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I've never seen the following comparison before. Let me start with a specific example:

Given a finite structure with two symmetric binary relations, i.e. a graph $G$ with one vertex set $V$ and two edge sets $E_1$, $E_2$.

Giving an explicit description of $G$ in a formal language can be seen as a special case of defining a function $f$ from a set $T$ with a betweenness relation $B$ to the set $V\ \cup \big( E_1 \times \lbrace E_1 \rbrace \big) \cup \big( E_2 \times \lbrace E_2 \rbrace \big)$ such that $(v,w) \in E_i$ iff

$$(\exists x,y,z) f(x) = v \wedge f(y) = ((v,w),E_i) \wedge f(z) = w \wedge B(x,y,z)$$

Such a tuple $(x,y,z)$ represents the "sentence" that $(v,w) \in E_i$. The sentences may overlap and reuse "symbols", but this can be avoided. For example ($T = \mathbb{N}$):

|u|v|vwE|uwE|w| | | |...

represents the sentences $(u,w) \in E$ and $(v,w) \in E$. But also does:

|u|uwE|w|v|vwE|w| | | |...

In fact, it's enough to consider functions $f$ from $T$ to $V\ \cup \lbrace E_1 \rbrace \cup \lbrace E_2 \rbrace$ such that $(v,w) \in E_i$ iff

$$(\exists x,y,z) f(x) = v \wedge f(y)=E_i \wedge f(z) = w \wedge B(x,y,z)$$

This comes closer to the normal usage of formal languages. So

|u|E|w|v|E|w| | | |...

represents the sentences $(u,w) \in E$ and $(v,w) \in E$, which are oftenly written as $uEw$ and $vEw$.

This is what "symbolic" description essentially is: a "structure preserving" function from a medium to the structure. (Using intermediate symbols from an alphabet isn't essential: the elements of the structure may symbolize themselves.)

In contrast, "analog" description essentially is a "structure preserving" function from the structure to a medium:

Consider a function $f$ from the set $V\ \cup \big( E_1 \times \lbrace E_1 \rbrace \big) \cup \big( E_2 \times \lbrace E_2 \rbrace \big)$ to a set $T$ with a betweenness relation $B$ such that $(v,w) \in E_i$ iff $f((v,w),E_i))$ is between $f(v)$ and $f(w)$, or:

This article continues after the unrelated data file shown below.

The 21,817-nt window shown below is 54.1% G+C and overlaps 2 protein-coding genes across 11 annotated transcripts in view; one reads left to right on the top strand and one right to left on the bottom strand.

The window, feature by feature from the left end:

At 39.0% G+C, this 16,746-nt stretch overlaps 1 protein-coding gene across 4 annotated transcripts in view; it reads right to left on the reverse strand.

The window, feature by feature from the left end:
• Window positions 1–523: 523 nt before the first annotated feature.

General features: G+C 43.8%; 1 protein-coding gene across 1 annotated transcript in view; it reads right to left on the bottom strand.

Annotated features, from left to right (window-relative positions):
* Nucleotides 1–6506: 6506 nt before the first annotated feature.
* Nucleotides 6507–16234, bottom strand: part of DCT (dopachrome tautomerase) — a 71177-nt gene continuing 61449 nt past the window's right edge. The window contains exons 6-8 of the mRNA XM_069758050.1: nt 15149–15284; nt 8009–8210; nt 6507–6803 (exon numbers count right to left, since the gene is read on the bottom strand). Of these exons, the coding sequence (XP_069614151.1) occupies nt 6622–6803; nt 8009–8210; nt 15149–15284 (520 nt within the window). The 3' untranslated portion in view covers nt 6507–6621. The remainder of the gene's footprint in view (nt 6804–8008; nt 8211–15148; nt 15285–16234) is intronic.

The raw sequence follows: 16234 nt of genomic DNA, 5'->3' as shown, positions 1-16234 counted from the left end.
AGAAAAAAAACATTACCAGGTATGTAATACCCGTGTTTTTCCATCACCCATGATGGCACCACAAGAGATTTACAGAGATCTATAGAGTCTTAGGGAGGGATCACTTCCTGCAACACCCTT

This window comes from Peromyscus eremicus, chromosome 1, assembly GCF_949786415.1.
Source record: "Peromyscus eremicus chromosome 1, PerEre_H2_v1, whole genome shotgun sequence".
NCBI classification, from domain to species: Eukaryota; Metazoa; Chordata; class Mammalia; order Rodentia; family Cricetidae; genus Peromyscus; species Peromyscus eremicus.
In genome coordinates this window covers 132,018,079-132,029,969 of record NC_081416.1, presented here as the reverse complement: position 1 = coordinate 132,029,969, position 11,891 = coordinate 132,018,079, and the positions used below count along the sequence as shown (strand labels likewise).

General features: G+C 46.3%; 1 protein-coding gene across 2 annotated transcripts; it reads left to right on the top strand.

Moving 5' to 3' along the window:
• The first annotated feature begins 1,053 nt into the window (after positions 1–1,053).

$$(\exists x,y,z) f(v) = x \wedge f(((v,w),E_i)) = y \wedge f(w) = z \wedge B(x,y,z)$$

For example ($T = \mathbb{N}^2$):

| |vwE| |
|v|   | |

Again, we can ignore the specific edges and write/draw for short:

| |E| |
|v| | |

We even can ignore the specific vertices and write/draw for short (note, how this looks like a unlabelled graph!):

| |E| |
|V| | |

Analog description can be generalized for relations of arbitrary arity, but that's a bit tedious. In principle, it works.

Is this comparison in any sense enlightening, or is it just baublery?

As I said before, I've never seen this comparison made explicit. So can any references be given?

share|cite|improve this question
I can never really understand what your questions are asking, but it sounds like you are just talking about currying: – Qiaochu Yuan Feb 25 '11 at 12:34
Below is what I understand, considering the first example. Your $T$ encodes bits of sentences and $f$ decodes them. What other data $T$ contains? $B$ distinguish a tuple of bits of some syntactically correct sentence. Here the question “what is a sentence, precisely?” arise. If it is a logical formula, like in first-order logic, then $B$ is too rigid to handle it. $B$ checks only 3 bits. On the contrary, carriers of term algebras are sets of terms. BTW, you can simplify the formula in the second example $B(f(v), f(((v,w),E_i)), f(w))$. – beroal Feb 25 '11 at 17:21
I wanted to show the similarity between the two formulas. – Hans Stricker Feb 25 '11 at 19:23

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